Uppark garden

Flowers being gathered for our event at Uppark in celebration of  Mother’s Day

In the wonderfully atmospheric setting of  the Uppark tunnels, three garden team members have assembled beautiful and heart-warming displays for Mother’s day. These tunnels are believed to have inspired former Uppark resident H.G. Wells for some of his novels, come and see how the garden and setting has inspired us.

Uppark garden

The underground flower dwellers: Above Assistant Gardener Jenny  Swatton arranges flowers for display, in the foreground Susie Culhane‘s completed arrangement, visit us on Sunday to see where these beautiful arrangements are displayed in Uppark House. Below Judy Culhane’s beautiful Spring display .

Uppark garden

Uppark garden

Spring Flowers for Mother’s day 30 & 31 March 2014 Uppark House and Garden Open from 11am

Spring Flowers for Mother’s Day

photo 2

Erythronium dens-canis (Dog’s Tooth Violet) in flower in the scented garden, Uppark

After the warm sunny weather of the last few weeks, spring has definitely arrived at Uppark and with it some beautiful plants are beginning to emerge.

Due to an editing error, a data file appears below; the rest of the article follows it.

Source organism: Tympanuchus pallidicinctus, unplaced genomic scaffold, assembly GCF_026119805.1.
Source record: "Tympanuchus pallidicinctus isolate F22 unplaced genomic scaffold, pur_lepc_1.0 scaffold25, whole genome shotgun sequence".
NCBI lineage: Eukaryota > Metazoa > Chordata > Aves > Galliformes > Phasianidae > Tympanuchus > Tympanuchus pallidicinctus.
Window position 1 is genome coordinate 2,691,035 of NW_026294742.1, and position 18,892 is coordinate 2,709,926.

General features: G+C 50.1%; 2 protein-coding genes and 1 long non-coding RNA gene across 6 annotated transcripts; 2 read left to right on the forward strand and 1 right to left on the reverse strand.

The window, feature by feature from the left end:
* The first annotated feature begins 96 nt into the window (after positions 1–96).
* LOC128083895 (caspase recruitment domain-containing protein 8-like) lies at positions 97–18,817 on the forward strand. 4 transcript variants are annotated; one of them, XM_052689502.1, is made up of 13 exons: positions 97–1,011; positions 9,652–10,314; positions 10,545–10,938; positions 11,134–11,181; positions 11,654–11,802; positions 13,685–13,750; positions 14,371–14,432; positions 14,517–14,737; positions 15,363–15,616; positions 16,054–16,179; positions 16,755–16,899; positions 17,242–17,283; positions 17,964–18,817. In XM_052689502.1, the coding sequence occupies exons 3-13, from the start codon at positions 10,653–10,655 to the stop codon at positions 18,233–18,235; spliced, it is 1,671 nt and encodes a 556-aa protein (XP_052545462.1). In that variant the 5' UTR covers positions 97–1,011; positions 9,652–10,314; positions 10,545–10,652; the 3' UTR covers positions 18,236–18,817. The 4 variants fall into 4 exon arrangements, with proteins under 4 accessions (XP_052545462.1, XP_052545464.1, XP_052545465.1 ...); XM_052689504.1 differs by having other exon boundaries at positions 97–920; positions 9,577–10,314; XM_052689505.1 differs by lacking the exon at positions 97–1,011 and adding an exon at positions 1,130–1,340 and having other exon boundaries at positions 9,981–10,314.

Uppark gardenSiberian Squill (Scilla sibirica) in the garden at Uppark in 2013

On Sunday the 30th and Monday the 31st of March we’ll be using some of these lovely spring plants to decorate the house with seasonal flowers and foliage for Mother’s Day.

Uppark gardenBeautiful displays last year, for our Grand Tour Flowers event

The garden and house teams will be joined by several mothers and their children to create the floral arrangements for the house, keeping up the tradition of children collecting posies of flowers for their mothers on Mother’s Day.

Uppark gardenChildren from Harting school in July 2013 arranging flowers for our Grand Tour Flowers event

Uppark garden

Narcissus ‘Jack Snipe’ in flower at the garden entrance

Uppark gardenVases on display in Uppark House, that could be used for our flower arrangements

As well as celebrating the arrival of spring and Mother’s Day, the floral arrangements mark the start of a joint project between the house and garden teams to grow more flowers in the garden for cutting and display in the house. This follows on from the success of last year’s Grand Tour Flowers.

Uppark garden

We hope you’ll enjoy the spring flower and foliage arrangements in the house and come back to see more floral displays later in the year.

Uppark gardenScilla sibirica

Behind the Scenes

Uppark garden